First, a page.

Then we had High Mass in the Cathedral, which is always a wonderful and moving celebration, and finally set off on the long march out of Paris; onto the rive gauche, past the Luxembourg gardens, and out through the suburbs. This first march is one of the longest, and often one of the toughest: two and a half hours of city walking, until we get to the park in the suburb of Plessis-Robinson, some 6 1/2 miles from Notre Dame. The apples we are always treated to at this park are provided by the local municipality as a gesture of welcome.  The official website for the pilgrimage carries a wonderful sentence in English (almost) on this subject:
An apple a day keep the pelgrin alive ! 
During the marches, we sang hymns (Faith of our Fathers, to start with, and then a variety of others) said prayers (starting, as each day, with a morning offering) and sang the rosary (in decades variously in Latin, French and English). We also have a meditation, normally read by one of the priests marching with us (as well as Fr Withoos, we were looked after by Fr Roth and Fr Verier, who was ordained almost a year ago into the FSSP). We also have plenty of time to chat amongst ourselves, and this Catholic conviviality is an important part of the pilgrimage. Indeed, a few marriages have resulted, over the years...

The English were marching in two chapters, one under the banner of Our Lady of Walsingham (until the banner pole snapped) and the other, the youth chapter of which I am titular Chef de Chapitre, under the patronage (but not banner, as it too had broken) of St Alban.

This year the weather was very kind to us; pleasantly mild, which was perfect walking weather. The rest of the day followed the same pattern: march for ages, rest for minutes, march for more ages... until we got to the campsite at Choisel, somewhere around  8 o'clock. By this time we have been up for about 16 hours, and marching for 10 of them, covering a fraction less than 25 miles.  So we always make a point of singing lustily as we arrive, to show that we Brits are nothing daunted by such a trivial stroll. This year was no exception, and we made a decent noise as we arrived.

Then bags were retrieved (they travel by lorry, mercifully), tents pitched, soup and rolls eaten, and the sensible ones among us retired for the night as soon as possible, putting in our earplugs, against the carousing of the French Scouts...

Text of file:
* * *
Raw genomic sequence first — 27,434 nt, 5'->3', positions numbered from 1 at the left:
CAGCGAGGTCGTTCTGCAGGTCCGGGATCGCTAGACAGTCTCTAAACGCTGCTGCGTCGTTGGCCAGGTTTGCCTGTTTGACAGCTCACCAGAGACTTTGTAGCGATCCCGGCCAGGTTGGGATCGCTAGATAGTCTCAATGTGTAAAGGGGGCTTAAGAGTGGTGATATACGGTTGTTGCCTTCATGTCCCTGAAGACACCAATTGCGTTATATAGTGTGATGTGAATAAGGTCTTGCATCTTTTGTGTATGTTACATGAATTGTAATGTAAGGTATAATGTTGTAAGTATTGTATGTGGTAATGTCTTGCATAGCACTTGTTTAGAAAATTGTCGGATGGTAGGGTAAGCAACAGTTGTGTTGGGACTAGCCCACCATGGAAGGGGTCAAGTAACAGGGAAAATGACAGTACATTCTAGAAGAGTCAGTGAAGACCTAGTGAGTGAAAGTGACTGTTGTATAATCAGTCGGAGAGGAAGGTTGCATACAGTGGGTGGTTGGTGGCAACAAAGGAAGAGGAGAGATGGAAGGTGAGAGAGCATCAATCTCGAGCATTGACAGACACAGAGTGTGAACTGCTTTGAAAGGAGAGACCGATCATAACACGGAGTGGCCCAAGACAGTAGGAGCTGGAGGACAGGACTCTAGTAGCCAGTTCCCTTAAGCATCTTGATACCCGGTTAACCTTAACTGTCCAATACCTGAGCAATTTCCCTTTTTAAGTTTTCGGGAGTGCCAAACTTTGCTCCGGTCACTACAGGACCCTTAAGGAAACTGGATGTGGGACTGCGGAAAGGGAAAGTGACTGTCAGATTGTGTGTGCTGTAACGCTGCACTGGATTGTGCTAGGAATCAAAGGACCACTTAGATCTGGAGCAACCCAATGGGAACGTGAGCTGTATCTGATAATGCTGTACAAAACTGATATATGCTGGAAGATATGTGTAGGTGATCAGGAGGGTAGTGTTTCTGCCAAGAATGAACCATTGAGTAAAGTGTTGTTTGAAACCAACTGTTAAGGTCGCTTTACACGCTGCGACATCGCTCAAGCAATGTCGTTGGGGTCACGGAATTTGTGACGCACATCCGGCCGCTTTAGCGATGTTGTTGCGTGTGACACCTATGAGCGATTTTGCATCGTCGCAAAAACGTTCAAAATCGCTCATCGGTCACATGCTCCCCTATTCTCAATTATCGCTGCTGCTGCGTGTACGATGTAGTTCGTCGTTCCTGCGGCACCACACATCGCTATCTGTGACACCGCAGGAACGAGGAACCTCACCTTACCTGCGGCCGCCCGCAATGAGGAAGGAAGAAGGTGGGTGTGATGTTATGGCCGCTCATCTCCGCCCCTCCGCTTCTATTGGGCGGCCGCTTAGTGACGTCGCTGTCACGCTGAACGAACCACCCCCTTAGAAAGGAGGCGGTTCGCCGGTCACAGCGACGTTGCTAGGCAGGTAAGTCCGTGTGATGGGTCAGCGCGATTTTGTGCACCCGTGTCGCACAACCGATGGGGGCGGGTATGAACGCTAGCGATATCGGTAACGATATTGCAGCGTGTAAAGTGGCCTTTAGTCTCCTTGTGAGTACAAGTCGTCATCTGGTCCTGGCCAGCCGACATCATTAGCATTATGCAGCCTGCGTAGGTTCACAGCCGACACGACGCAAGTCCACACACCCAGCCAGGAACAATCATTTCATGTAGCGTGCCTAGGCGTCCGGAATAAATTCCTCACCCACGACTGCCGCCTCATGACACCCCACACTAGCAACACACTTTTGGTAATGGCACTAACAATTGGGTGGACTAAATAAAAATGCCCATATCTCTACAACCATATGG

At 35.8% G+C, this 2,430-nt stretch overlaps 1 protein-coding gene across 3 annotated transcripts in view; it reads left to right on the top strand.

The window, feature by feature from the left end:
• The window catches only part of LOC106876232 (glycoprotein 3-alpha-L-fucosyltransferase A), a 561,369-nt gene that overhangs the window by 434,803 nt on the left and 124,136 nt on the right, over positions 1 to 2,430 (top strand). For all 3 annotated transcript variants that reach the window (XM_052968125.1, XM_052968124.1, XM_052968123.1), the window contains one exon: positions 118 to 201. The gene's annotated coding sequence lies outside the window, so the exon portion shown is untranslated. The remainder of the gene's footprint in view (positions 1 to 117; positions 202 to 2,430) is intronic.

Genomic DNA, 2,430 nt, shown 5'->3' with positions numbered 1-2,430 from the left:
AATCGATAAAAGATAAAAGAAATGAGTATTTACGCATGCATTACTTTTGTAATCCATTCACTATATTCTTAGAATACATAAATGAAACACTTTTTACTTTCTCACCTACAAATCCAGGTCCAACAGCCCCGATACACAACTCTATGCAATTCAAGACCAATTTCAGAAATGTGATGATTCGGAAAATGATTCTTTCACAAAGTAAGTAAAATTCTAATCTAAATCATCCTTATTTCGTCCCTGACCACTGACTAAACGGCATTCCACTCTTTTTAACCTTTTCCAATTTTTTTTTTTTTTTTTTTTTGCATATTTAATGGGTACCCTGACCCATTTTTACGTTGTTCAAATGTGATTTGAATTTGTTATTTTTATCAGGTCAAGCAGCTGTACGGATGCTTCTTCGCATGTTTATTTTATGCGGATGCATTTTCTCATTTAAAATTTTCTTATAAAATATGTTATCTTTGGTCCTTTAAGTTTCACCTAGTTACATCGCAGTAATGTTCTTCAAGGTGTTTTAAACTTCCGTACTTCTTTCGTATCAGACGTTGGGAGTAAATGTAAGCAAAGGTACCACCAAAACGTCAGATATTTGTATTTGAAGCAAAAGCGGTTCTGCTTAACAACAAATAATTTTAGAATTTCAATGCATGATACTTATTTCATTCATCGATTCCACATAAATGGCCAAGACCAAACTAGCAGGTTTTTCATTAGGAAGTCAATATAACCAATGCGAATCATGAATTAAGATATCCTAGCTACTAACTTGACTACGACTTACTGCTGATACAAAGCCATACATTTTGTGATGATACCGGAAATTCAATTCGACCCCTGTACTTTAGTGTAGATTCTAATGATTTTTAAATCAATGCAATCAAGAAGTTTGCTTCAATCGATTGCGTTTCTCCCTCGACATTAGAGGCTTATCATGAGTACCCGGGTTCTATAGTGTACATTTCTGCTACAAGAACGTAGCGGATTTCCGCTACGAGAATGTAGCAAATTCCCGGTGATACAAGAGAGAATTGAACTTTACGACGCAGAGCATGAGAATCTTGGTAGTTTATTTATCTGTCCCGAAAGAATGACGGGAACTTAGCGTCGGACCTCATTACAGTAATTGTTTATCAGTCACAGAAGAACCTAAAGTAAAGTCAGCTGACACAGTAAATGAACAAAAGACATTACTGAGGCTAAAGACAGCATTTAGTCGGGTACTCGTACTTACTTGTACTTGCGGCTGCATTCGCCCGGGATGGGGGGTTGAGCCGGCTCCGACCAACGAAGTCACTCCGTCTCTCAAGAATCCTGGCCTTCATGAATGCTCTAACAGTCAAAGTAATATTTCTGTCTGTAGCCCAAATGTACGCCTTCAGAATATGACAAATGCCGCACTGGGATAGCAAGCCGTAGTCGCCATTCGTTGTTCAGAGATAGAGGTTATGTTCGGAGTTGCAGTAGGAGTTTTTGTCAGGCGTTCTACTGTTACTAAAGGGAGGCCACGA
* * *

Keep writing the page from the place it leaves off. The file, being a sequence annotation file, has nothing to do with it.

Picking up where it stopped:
Monday, 9 May 2016

Ecce Sacerdos Magnus

Yesterday we had the privilege of welcoming our bishop, +Michael Campbell, at the start of the Extraordinary Form Mass. By welcome, of course, I mean we sang Ecce Sacerdos Magnus.


He was there on a parish visitation, and gave us a brief address before Mass. In it he spoke very simply and movingly about the importance of our attachment to the traditional liturgy of the Church; about its particular power, including the power of chant, to turn one's heart and mind to God. And he exhorted us to continue to worship in this way, not worried by the small numbers who attend this Mass.

Naturally, priest and people are heartened by his understanding and support. Ad multos annos!

Tuesday, 12 April 2016

More on Amoris Laetitia

Further to my recent post, in which I urged people to read Amoris Laetitia through Catholic eyes, there are a few more thoughts milling around in my head.

One is that, although I stand by that post, it would not be true to say that I have not been troubled by Amoris Laetitia. If I were pope...  And of course, therein lies the absurdity. I am not (Deo gratias).

Another is this. Many who are unhappy with the document are attributing ill-intent to the Holy Father. I believe that to be profoundly, spiritually, dangerous. We are commanded not to judge. In a traditional Catholic understanding, that means, specifically, not judging the state of another's soul (we are allowed to judge actions, of course: indeed it is often necessary to do so). So I worry for those who think that they can judge the Holy Father's intentions, and judge them to be malign, for that strikes me as perilously close to judging the state of his soul (indeed, some may have been foolhardy enough to pronounce on that, too!) And to proclaim such opinions in public as facts is even more problematic.

A further thought is this: even if I were to believe that the Holy Father has an agenda which is not consistent with Catholic teaching and tradition, there is still a Catholic way to read the situation, as well as the document.  I do not believe that God will abandon His Church. I also know that God respects and uses the office of sacred officials, even despite the office-holder. Consider the prophetic words of the Jewish High Priest: It is better that one man should die for the nation.  The High Priest meant one thing, perhaps; but God used him, in his official role, to proclaim a truth beyond his understanding. Perhaps I should seek to read Amoris Laetitia in that light: is God speaking through this document in a prophetic way?

There is no doubt that we live in troubling times. There is no doubt that many will use Amoris Laetitia to advance ideas and practices contrary to tradition. But my responsibility is first and foremost for my own reaction: it is for that that I will answer to God. 

Rushing to judgement is perilous indeed.